So we know it’s not good and we know CO2 emissions are knackering the planet and we know it’s humans that are the driving factor. So exactly who is pumping all these deadly fumes and chemicals into our planet’s atmosphere, what exactly are the major drivers behind climate change? Well, as we know burning fossil fuels (coal, oil and gas) produce CO2, and one of the major reasons for burning these fuels is to generate electricity. The share of fossil fuels used to generate electricity has actually increased globally since 2000, with around half global emissions produced in the name of electricity and heat production. This, despite a general recognition of the issue of global warming since the 1980s, (swept that one under the carpet didn’t they,) and the desperate need for rapid decarbonisation. Another key player in the climate crisis is the meat industry; globally, livestock produces more greenhouse gases than all cars, planes, trains and ships combined. On top of this are the huge amounts of food, land, energy and water used in the rearing of livestock. The beef for one quarter pounder burger requires 52.8 gallons of water, 74.5 square feet of land and enough fossil-fuelled energy to run a microwave for 18 min – the planet certainly isn’t lovin’ it. Then there is the less discussed but similarly damaging fashion industry. Textile production is a huge polluter, producing more emissions a year than international flights and maritime shipping – in fact 5% of total global emissions come from the fashion industry. And of course companies want to use cheap materials, like cotton, so they sell more cheap t-shirts. The issue is, whilst you can get £2 t-shirt from Primark, growing cotton is incredibly water intensive and it can take 2700 litres to produce a single T-shirt. Then when you get the t-shirt, it’s shit quality and you soon bin it –  almost 60% of all clothing produced is disposed within a year of its production. So that is just a small glimpse of just a few of the big players in this crisis. And the unifying force between them all? A prioritisation of profits over the planet. Destroying forests gives more space to rear cattle, burning more fossil fuels generates more electricity to sell and producing t-shirts with cheap cotton leads to lower costs. We can all see the intrinsic conflict between profit and planet’s wellbeing. Yes, we should all try to buy environmentally better clothing and yes we should cut down on the meat we eat, but this alone cannot tackle the underlying principle profiting at the expense of the planet. Only a genuine shift in the way we choose to live and the systems we choose to adopt can bring the necessary change.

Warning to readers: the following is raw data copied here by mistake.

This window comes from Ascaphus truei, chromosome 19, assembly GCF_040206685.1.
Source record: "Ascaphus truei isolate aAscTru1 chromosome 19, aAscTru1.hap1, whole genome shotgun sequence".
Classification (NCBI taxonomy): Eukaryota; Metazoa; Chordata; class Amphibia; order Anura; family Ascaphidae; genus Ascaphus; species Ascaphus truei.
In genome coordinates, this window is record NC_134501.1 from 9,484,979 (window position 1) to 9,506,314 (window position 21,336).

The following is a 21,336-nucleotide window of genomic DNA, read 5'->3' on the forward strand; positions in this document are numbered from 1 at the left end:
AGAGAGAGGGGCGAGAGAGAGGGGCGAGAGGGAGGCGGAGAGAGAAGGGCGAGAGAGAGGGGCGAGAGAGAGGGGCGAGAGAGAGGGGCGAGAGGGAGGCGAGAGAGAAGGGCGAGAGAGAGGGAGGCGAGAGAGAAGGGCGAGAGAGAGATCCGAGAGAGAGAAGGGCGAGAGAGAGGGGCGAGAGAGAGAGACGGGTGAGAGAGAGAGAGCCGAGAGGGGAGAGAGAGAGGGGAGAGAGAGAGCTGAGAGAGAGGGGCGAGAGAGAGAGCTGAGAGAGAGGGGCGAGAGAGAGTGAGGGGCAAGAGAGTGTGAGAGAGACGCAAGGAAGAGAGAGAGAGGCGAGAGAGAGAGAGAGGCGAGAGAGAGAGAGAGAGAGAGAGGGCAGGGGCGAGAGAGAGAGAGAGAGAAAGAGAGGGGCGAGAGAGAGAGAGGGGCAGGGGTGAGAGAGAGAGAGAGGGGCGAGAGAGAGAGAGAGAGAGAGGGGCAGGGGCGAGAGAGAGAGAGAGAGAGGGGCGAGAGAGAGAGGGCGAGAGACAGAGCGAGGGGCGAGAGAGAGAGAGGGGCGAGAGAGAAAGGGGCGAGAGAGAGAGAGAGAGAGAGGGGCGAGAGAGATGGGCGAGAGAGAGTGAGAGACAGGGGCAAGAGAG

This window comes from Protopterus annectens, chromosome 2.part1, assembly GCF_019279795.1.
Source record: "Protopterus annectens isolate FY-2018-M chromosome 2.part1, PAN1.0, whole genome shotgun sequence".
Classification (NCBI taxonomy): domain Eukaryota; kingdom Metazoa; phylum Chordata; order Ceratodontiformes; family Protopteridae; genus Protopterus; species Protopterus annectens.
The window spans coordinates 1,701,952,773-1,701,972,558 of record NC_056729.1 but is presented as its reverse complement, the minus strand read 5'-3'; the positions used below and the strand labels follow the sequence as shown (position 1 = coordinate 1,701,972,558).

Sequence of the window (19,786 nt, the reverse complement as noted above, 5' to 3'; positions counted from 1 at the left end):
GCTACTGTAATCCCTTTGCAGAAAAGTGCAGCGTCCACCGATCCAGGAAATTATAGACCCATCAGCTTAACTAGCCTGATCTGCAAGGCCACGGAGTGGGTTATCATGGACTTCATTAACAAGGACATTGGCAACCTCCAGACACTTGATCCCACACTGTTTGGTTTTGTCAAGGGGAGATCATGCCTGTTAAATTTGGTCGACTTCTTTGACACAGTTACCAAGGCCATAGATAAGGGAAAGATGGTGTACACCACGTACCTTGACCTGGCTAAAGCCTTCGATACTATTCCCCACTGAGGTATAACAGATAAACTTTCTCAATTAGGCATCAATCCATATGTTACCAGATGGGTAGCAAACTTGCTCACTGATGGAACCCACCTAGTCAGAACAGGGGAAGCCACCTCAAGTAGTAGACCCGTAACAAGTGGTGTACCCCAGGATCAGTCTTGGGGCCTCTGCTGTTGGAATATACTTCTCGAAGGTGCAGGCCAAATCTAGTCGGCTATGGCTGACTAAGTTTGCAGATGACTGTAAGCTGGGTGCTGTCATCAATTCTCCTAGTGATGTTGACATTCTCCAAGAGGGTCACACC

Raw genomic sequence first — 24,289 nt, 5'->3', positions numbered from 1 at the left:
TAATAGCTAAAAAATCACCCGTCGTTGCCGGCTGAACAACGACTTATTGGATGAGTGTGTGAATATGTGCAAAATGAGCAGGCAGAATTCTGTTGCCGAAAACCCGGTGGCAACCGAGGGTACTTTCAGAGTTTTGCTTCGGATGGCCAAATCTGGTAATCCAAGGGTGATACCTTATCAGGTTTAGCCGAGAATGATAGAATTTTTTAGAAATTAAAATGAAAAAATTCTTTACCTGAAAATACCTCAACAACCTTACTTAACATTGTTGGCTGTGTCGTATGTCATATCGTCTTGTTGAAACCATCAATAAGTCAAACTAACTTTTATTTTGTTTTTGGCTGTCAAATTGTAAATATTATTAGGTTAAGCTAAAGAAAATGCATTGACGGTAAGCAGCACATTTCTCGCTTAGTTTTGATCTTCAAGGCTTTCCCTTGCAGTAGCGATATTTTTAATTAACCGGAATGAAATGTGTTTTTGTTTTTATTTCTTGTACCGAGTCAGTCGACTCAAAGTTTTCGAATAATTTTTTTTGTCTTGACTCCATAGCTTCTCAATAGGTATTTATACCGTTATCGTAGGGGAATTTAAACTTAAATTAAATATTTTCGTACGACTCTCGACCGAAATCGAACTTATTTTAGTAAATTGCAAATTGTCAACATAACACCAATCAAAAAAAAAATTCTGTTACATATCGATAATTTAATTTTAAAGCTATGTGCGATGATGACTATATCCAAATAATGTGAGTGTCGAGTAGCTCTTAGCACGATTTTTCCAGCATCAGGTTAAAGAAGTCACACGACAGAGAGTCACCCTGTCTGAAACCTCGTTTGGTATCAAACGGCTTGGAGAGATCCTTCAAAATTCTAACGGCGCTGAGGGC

I don’t want this article to simply talk about climate change like every other commentator and writer does. If you want an in depth analysis of climate change go watch some David Attenborough, not only does he know more than me, he also has a much nicer voice. What I really want to focus on within this article is systemic causes of global warming, not just pointing the fingers at specific industries, plastic bag users and meat eaters. All of these drastically different markets and companies are fundamentally united by the intrinsic law of capitalism: profit making. Now, I’m sure plenty of us could sit here and think ‘well yeah i’m sure profits are good and all, but they’re not exactly more important than, say, the planet our entire species relies on’. But that is how our economic system works. Growth and profits are the end goal, people’s labour and the planet’s resources are simply a means to that ultimate end. And if burning coal and destroying forests means lower costs and increased profits, then (frankly), these businesses couldn’t give a flying fuck about the ecological disaster they are creating. Sure, some companies like to pretend they care about the world. They donate money to some projects helping less developed countries and they talk about how much they like trees. But they will only do these things as long as they make profits. Even if certain companies are making genuine benevolent attempts to use environmentally friendlier materials and paying their workers well, (they do exist!), this ultimately drives up their costs, which may put them out of business. Our system encourages low costs and exploitation, workers’ wellbeing and the planet’s survival are not and cannot by the priority. So this is the uncomfortable reality we all need to confront in terms of the extinction threat we are facing. We cannot just deal with the symptoms of a failed system; increasing pollution, rising temperatures and the destruction of rainforests. We need to recognise the structural causes of the crisis we are in, and this is fundamentally a capitalist system which relentlessly pursues profits and growth. The time for tinkering and changing lightbulbs is over, a genuine system change and value change is needed. The planet and people cannot and should not be means to monetary gain, people and our planet are the ends in themselves.